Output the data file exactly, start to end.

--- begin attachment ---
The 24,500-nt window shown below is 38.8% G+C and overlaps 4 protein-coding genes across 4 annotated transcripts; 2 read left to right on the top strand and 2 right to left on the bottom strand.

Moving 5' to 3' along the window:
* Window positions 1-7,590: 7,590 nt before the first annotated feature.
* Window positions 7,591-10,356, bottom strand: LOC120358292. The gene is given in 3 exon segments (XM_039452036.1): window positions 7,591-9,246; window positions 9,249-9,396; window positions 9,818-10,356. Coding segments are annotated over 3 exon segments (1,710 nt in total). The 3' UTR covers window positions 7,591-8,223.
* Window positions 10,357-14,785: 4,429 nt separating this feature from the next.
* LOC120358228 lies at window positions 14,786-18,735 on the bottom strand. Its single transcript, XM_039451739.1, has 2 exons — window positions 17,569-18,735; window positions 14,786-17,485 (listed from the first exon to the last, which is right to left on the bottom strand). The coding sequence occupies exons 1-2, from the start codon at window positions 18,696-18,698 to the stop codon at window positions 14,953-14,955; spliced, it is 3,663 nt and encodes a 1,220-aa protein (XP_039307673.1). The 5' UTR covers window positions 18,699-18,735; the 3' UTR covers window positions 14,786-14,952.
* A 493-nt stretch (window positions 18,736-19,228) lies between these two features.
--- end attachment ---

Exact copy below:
The 24,500-nt window shown below is 38.8% G+C and overlaps 4 protein-coding genes across 4 annotated transcripts; 2 read left to right on the top strand and 2 right to left on the bottom strand.

Moving 5' to 3' along the window:
* Window positions 1-7,590: 7,590 nt before the first annotated feature.
* Window positions 7,591-10,356, bottom strand: LOC120358292. The gene is given in 3 exon segments (XM_039452036.1): window positions 7,591-9,246; window positions 9,249-9,396; window positions 9,818-10,356. Coding segments are annotated over 3 exon segments (1,710 nt in total). The 3' UTR covers window positions 7,591-8,223.
* Window positions 10,357-14,785: 4,429 nt separating this feature from the next.
* LOC120358228 lies at window positions 14,786-18,735 on the bottom strand. Its single transcript, XM_039451739.1, has 2 exons — window positions 17,569-18,735; window positions 14,786-17,485 (listed from the first exon to the last, which is right to left on the bottom strand). The coding sequence occupies exons 1-2, from the start codon at window positions 18,696-18,698 to the stop codon at window positions 14,953-14,955; spliced, it is 3,663 nt and encodes a 1,220-aa protein (XP_039307673.1). The 5' UTR covers window positions 18,699-18,735; the 3' UTR covers window positions 14,786-14,952.
* A 493-nt stretch (window positions 18,736-19,228) lies between these two features.